Southern India’s natural riches have been keenly sought after by outsiders for centuries. Yet despite many European, Asian and Western influences, the Indian people have remained true to themselves.
“I have always been drawn to countries where there still exists a strong ‘non-white, non-western’ cultural heritage. India is one of those countries,” says Claire Martin, a nationally recognized TV meteorologist. “The people of India are welcoming, friendly and very funny and I can’t wait to go back.”
Martin was introduced to Indian hospitality when she led a small group of Canadians on a healing journey through Northern India last fall. The trip successfully raised $6,000 towards a second digital breast imaging machine at Royal Columbian Hospital (RCH).
Martin is a survivor of melanoma and a two-time survivor of breast cancer. She has beaten the odds and credits early diagnosis, support from family and friends, and a strong focus on personal well-being for her survival.
“It was the connection, the spirituality we all felt at the end of the trip that was the most surprising gift from our time in India,” Martin recalls. “The group felt like family at the end, and India our home.”
This time, her 14-day Essence of South India tour, departing on Oct. 4, 2012, will provide travellers with the opportunity to explore the vibrant and spicy landscape of Southern India while raising funds for life-saving equipment at RCH.
From the backwaters of Kerala (rated in the top three tourist destinations by the World Travel & Tourism Council and listed in National Geographic Traveler’s 50 Places of a Life-time), to the sandy beaches of Goa, the Essence of South India tour will unwind your soul.
The tour embarks from Cochin (Kochi), a breezy sea-port town flanked by the Western Ghats on the east and the Arabian Sea on the west. For centuries, Cochin has been a port of call for British, Dutch, and Portuguese voyagers, which is reflected in its blended colonial-style architecture, including the highly decorated Santa Cruz Basilica and 16th-century Dutch Palace.
Trust your nose to lead you down narrow streets through the old districts of Mattan Cherry to colourful, pungent spice markets. As Martin can attest from her last visit, a tour of India is as much a spiritual journey as an olfactory one.
“On my last trip, I was impressed most by the people and the smells! The food being cooked on the streets literally makes your mouth water. Walking past small shops in the mornings and breathing in the smells of fresh chapatis being made was fabulous … and don’t get me started on the curries,” she quipped.
If you’re looking for a breath of fresh air, make your way down to the waterfront for sightseeing in Fort Cochin. There, you can see that early Chinese voyagers also left a parting gift in Cochin, in the form of enormous fishing nets that line the shores like course sails on a fleet of tall ships.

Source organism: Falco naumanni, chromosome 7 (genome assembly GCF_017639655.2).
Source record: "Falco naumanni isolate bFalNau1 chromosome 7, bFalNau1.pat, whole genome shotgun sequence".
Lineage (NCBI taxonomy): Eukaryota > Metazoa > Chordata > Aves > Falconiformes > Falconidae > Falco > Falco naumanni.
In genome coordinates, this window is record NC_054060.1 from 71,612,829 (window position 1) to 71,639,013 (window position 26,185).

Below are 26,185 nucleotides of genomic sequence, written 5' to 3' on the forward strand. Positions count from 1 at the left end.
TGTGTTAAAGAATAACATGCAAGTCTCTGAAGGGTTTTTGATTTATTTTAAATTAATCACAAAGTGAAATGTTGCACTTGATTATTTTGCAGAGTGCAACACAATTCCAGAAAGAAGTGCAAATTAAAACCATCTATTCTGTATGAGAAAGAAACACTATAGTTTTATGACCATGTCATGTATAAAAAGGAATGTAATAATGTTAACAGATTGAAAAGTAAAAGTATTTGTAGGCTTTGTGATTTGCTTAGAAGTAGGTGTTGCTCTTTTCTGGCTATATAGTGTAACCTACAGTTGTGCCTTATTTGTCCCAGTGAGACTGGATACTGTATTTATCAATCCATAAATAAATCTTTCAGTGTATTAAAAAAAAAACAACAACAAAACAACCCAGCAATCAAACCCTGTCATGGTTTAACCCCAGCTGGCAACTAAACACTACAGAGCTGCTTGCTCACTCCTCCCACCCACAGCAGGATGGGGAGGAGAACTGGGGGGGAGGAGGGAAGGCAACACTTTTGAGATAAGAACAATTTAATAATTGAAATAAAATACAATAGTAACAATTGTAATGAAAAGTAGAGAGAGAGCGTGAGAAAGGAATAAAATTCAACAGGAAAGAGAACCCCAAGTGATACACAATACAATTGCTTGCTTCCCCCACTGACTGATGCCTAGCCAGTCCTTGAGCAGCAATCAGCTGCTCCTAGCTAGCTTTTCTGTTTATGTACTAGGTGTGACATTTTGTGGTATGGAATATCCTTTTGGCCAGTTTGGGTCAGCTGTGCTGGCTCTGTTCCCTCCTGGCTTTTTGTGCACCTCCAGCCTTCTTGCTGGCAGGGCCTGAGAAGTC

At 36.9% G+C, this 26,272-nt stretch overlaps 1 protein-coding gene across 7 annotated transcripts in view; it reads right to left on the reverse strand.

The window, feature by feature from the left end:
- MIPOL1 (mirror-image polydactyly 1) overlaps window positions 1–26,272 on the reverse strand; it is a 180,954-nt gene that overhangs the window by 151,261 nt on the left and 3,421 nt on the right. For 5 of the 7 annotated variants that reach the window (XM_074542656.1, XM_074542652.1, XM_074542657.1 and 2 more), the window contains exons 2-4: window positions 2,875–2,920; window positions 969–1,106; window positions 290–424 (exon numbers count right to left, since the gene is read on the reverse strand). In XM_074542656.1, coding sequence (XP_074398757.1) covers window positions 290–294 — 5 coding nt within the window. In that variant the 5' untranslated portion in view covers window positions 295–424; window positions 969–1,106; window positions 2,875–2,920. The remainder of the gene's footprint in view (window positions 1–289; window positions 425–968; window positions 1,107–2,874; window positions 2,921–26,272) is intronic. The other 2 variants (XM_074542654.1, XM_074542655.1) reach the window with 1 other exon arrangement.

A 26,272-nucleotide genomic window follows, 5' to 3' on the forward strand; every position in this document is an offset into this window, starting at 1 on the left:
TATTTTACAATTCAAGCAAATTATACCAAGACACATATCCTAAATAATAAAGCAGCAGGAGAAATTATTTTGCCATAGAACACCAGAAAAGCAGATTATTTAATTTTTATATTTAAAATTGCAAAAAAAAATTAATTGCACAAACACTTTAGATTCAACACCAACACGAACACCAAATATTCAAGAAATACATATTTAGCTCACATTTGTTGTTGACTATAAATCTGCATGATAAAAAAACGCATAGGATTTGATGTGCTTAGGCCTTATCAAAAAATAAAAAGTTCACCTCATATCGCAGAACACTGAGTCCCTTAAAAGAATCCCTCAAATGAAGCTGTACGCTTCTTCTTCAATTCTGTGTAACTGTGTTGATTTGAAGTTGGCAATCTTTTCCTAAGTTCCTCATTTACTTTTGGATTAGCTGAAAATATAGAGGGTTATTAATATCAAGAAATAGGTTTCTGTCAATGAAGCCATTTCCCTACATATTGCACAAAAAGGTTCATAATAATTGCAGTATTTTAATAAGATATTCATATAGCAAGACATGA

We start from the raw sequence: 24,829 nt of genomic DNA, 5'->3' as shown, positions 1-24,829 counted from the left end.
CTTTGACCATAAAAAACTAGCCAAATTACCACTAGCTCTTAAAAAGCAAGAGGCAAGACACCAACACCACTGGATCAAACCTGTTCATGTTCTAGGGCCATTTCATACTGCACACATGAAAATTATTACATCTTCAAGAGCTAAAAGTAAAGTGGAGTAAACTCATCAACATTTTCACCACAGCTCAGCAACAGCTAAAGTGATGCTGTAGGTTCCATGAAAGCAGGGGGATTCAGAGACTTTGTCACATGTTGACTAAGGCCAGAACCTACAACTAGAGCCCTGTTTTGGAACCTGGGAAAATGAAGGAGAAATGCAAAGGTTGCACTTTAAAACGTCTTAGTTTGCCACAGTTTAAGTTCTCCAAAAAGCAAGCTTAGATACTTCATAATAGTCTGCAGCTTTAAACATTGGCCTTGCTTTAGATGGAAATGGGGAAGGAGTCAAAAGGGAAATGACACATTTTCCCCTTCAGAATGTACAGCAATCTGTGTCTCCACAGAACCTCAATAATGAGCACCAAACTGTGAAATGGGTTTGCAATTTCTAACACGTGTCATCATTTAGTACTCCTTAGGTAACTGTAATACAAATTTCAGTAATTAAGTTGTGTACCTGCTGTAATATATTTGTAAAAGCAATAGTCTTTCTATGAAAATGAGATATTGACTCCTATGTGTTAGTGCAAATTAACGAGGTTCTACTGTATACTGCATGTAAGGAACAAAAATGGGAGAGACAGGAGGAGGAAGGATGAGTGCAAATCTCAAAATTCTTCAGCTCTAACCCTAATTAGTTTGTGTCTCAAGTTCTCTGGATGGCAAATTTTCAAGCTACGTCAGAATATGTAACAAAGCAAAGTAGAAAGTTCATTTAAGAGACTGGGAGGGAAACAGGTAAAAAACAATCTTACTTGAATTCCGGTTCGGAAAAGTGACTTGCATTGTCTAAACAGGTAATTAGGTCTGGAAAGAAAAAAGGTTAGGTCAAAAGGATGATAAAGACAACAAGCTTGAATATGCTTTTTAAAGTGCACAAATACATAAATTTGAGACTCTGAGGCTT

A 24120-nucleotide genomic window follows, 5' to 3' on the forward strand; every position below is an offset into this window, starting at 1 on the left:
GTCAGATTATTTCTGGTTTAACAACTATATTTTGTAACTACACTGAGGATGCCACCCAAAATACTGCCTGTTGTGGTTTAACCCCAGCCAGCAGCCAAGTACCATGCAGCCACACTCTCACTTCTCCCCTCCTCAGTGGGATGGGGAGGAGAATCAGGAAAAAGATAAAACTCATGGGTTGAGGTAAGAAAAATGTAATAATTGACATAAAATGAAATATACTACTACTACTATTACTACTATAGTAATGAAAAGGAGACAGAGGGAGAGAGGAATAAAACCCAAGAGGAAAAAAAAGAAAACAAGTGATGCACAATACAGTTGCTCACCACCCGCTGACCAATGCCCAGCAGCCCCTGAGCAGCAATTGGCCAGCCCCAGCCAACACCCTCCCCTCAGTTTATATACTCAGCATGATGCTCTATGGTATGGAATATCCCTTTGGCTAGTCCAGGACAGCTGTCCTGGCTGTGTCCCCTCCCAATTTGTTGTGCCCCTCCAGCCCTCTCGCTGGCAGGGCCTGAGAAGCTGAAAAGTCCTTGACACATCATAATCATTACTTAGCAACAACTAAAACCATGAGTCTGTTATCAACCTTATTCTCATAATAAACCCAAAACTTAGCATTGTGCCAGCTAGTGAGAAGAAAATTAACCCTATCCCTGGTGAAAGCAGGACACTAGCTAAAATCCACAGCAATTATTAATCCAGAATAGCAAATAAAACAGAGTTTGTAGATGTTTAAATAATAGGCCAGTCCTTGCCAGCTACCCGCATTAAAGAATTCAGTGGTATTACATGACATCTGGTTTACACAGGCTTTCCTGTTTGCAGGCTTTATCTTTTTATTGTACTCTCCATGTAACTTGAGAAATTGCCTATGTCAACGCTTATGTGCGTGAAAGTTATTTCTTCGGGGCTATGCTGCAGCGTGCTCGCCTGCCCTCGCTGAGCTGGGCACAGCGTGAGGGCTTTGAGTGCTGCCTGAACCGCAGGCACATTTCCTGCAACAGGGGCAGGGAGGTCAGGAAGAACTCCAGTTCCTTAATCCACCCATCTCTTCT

Continuing in the path trod-den by leagues of past European explorers in search of spices, the tour moves inland to the tourist places in Munnar Hill Station, 1,600 metres above sea level. Once the summer resort of the erstwhile British administration in South India, it still retains its colonial charm and is famous for its tea plantations, most of which are privately owned. With its sprawling estates, rolling hills, sparking waterfalls and undulating valleys, Munnar is an idyllic retreat.
Over hill and dale, you will travel to Periyar National Park and Wildlife Sanctuary, a reserve on the Kerala/Tamil Nadu border that is surrounded by tea and spice plantations. A lush forest with a vast lake at its heart, Periyar National Park is a protected elephant and tiger reserve. With an estimated population of 50 tigers and 900 elephants, you are not likely to miss spotting one of these exotic creatures on a guided walk through the reserve at early dawn or on a tranquil lake cruise in the afternoon.
Leaving behind the flora, fauna and wildlife of Periyar, your tour takes you into the impossibly beautiful Kumarakom, a cluster of tiny islands surrounded by a labyrinth of tropical waterways. “I know travellers to South India that consider this the ‘journey of a lifetime, an absolute must,’ ” relays Martin. “To be able to leisurely drift along the beautiful back waters of brackish lagoons, lakes and canals will definitely be a once-in-a-life-time experience.”
Used for both accommodation and transport since ancient times, the country houseboat in Kerala is referred to as a ‘Kettuvallam’. These eco-friendly houseboats are made from locally sourced materials like bamboo poles and coconut fibre, and can stretch up to 23 metres long and sleep several passengers. There is no more fascinating way to experience life in the Indian ‘bayou’, than from aboard one of these luxurious vessels. Pass farmers bathing their buffalo; watch fishermen and vegetable growers sell their wares by boat; and admire the sunset before being lulled to sleep by the gently lap-ping water.
This is a Kerala Tour experience posted in Vancouver Sun
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